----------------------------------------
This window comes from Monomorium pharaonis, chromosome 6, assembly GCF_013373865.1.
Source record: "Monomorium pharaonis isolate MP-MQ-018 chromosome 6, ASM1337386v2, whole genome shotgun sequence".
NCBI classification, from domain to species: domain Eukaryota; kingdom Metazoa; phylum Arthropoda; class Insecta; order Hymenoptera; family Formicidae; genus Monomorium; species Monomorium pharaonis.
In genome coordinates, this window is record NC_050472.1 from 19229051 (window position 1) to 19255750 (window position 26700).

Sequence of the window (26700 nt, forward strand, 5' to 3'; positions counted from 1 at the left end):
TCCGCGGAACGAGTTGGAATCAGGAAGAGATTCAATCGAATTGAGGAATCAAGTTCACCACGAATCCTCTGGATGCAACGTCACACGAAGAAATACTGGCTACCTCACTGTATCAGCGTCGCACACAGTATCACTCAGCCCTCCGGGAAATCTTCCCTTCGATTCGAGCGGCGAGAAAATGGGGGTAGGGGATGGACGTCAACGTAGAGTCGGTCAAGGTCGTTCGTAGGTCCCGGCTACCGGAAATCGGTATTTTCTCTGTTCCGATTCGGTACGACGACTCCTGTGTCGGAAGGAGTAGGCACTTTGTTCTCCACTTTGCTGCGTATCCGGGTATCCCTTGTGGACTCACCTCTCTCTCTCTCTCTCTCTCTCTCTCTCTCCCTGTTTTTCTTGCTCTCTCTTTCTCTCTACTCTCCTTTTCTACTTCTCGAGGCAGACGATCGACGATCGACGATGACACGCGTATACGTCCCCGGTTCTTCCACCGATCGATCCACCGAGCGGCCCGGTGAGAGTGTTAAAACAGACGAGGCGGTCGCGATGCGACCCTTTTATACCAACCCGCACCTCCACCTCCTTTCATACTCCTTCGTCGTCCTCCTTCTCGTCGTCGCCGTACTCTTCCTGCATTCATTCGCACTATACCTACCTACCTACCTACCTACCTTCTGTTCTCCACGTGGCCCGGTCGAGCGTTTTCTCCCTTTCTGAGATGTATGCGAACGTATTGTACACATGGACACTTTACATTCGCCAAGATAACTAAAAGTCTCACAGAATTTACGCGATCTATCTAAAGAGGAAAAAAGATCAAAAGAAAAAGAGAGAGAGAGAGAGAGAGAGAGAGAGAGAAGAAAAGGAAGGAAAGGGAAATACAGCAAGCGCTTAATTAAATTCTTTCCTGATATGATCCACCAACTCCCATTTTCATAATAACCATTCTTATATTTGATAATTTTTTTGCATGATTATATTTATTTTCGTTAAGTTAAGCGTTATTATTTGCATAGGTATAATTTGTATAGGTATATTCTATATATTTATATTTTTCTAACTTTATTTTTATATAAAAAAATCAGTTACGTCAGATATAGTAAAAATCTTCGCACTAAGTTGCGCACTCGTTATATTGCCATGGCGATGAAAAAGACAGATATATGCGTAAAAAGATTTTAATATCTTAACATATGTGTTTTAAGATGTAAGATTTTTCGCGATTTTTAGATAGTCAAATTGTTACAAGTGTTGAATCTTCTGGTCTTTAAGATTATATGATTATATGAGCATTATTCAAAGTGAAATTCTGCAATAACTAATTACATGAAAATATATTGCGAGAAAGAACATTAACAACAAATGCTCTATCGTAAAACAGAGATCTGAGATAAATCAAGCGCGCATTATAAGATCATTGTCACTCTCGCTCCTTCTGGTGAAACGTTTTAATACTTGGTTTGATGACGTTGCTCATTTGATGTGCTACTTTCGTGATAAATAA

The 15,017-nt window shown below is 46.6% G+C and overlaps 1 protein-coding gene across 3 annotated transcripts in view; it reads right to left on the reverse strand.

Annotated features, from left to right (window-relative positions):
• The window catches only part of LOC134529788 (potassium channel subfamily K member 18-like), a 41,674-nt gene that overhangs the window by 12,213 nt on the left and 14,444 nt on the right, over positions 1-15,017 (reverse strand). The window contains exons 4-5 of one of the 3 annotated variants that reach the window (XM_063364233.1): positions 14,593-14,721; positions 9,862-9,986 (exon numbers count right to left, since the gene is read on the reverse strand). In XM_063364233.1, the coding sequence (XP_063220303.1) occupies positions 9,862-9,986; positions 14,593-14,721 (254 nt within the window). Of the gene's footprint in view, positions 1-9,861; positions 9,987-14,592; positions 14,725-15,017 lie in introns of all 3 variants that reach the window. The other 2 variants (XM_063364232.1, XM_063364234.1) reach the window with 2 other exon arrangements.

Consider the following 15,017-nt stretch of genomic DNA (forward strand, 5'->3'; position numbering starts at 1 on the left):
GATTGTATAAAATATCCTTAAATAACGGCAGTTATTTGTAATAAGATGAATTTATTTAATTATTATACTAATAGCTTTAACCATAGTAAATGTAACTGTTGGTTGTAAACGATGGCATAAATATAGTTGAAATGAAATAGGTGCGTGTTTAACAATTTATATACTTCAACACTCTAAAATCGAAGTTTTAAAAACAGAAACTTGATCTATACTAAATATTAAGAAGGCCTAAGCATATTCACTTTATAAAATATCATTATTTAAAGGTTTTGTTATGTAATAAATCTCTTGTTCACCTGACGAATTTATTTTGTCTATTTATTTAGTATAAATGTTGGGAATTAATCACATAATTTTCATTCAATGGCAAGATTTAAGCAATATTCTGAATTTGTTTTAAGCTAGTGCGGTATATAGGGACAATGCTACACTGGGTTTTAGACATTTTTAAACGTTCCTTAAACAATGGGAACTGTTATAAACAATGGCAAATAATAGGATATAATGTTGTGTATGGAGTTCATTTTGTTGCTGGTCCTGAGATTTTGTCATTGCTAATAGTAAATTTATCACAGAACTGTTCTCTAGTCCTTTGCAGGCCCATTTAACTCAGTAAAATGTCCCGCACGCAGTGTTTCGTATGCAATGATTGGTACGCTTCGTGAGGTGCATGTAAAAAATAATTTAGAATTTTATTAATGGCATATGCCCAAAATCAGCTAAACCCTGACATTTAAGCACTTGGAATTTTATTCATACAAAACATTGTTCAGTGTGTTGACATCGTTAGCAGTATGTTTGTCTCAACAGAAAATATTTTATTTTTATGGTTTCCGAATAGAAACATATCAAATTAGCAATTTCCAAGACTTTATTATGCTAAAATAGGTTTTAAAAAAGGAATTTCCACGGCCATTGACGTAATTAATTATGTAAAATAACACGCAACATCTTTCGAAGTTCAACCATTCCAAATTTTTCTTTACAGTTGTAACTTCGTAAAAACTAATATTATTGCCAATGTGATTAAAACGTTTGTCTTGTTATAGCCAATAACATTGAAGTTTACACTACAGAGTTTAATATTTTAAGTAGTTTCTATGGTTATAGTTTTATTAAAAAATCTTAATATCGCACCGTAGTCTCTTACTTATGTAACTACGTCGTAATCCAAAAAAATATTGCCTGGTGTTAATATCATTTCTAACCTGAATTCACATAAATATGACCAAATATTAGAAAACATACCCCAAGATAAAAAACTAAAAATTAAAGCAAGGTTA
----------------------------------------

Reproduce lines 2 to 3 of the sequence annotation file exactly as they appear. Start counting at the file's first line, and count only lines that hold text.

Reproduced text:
Source record: "Monomorium pharaonis isolate MP-MQ-018 chromosome 6, ASM1337386v2, whole genome shotgun sequence".
NCBI classification, from domain to species: domain Eukaryota; kingdom Metazoa; phylum Arthropoda; class Insecta; order Hymenoptera; family Formicidae; genus Monomorium; species Monomorium pharaonis.